Warning: This post contains spoilers for “Mr. Robot.”
“Mr. Robot” paints a complex psychological web. Given its heavy influence from “Fight Club,” it practically begs you to believe that everything we see is in Elliot’s (Rami Malek) head.
Indeed, in season one, it was revealed that the hacker (Christian Slater) Elliot blindly followed was actually the ghost of his dead father. In season two, the show has given even more hints at the possibility that Elliot’s entire reality is an illusion. Indeed, every poster and billboard for the show is plastered with the line “Control is an illusion.”
Naturally, Redditors on r/mrrobot have been trying to back up this theory. Some surmise that Elliot is actually in prison or a psych ward, and everything we are see on the show is an illusion.
Reddit user jerryrock333 laid out all the clues:
“The bars and vertical lines, Leon’s constant talking about Seinfeld reruns, the basketball game, Gideon looking over his shoulder during their meeting, Elliot telling us he can’t trust us, etc. All of it really is good evidence supporting the theory.”
This theory is really convincing.
When reading those clues out loud all I can think is how convincing it sounds.
Elliot is currently staying in a place outside of Manhattan that looks like a prison. He talks about being on a very strict schedule. The show itself is shot in a hazy way that makes it seem like somebody’s dream. And again, Elliot is an unreliable narrator. As a show that enjoys tricking the viewer, it clearly has another big twist up its sleeve.
But would be really hard to make this theory work.
Some Redditors are perpetuating this theory and at the same time calling it out. Again, the idea that Elliot has been imagining everything is fairly plausible, given that it’s happened before. In short, the real issue is how uninspired this idea is.
The “it’s all a dream” or “it’s all in my head” storytelling trick is, let’s face it, a cop-out.
When your story is running out of steam, it’s one way to throw in a quick shock. This kind of twist worked in “Fight Club” and “Memento.” If you’re going to use the device, it must either say something thematically, or the story must still hold up even after the twist is revealed. “Fight Club” and “Memento” pass on both of these levels. Meanwhile, you can look at most of M. Night Shyamalan’s work and see that sometimes, a story as a whole doesn’t hold up following a twist ending.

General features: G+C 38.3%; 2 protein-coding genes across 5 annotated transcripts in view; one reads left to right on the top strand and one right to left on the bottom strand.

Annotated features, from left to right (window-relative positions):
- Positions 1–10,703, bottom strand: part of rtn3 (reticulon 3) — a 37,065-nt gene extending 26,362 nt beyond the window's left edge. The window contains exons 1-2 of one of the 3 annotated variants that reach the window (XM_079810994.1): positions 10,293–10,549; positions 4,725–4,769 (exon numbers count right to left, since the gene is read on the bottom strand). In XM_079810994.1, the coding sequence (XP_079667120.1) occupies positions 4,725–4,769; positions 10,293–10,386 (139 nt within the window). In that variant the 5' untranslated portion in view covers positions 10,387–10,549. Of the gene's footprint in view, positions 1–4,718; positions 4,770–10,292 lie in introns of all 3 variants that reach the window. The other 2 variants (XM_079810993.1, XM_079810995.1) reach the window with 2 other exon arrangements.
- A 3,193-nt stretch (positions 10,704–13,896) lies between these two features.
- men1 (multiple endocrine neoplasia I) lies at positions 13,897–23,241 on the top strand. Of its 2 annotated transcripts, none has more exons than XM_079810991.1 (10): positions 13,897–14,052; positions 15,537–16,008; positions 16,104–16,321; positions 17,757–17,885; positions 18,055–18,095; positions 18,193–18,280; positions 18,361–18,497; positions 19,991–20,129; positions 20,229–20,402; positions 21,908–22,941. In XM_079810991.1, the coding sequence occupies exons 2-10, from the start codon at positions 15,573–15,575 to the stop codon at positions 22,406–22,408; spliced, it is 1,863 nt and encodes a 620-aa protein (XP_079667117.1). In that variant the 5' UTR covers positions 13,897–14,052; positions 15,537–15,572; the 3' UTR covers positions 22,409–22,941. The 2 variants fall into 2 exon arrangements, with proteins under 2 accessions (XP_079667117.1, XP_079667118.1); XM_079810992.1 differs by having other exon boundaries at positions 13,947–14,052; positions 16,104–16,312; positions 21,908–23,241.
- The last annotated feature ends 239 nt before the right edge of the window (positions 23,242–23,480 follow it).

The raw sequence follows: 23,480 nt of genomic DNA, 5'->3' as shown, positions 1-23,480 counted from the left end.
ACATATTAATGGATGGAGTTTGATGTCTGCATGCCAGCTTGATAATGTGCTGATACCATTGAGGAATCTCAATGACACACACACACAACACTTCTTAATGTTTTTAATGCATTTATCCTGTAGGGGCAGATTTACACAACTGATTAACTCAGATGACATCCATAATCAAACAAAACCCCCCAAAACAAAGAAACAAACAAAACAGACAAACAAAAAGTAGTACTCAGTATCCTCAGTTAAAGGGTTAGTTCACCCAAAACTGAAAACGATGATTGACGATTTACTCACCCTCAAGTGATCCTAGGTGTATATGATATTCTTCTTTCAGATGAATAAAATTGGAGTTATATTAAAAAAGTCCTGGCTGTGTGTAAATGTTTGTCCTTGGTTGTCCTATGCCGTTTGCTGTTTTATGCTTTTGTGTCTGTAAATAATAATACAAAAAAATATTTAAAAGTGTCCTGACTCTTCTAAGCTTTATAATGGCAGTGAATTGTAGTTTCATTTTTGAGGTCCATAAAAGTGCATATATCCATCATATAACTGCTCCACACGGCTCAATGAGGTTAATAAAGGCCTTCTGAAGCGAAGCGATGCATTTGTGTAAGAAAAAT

The twist from season one of “Mr. Robot” worked: Finding out that Mr. Robot was both Elliot’s father and a ghost added an extra layer to both Elliot and his messed up family dynamics. Plus, season one still works as a whole.
If this theory did come true, it would ruin the show.
Putting Elliot into prison or an asylum could boost the show thematically by saying that dependence on technology has caused us to lose all control over our lives. That’s interesting, but the show has already said this loud and clear, given that Elliot can’t even seem to remember whether or not he actually pulled off the huge E-Corp hack.
It would be both too big of a risk, and too easy, for the show to pull the rug out this much. When a show has as good of a first season as “Mr. Robot” had, there is a lot of pressure for the second season to live up to the hype. This is what caused shows like “Homeland” to succumb to the sophomore slump. While “Mr. Robot” is still full of promise, the reviews for season two so far have been mixed, and the season premiere experienced a ratings slip.
Suggesting that almost everything we’ve seen so far isn’t real would be less of a great, mind-blowing twist, and more of a lack of confidence in the world and characters that captivated viewers in season one.
This whole theory sounds very convincing. And that’s what worries me the most.
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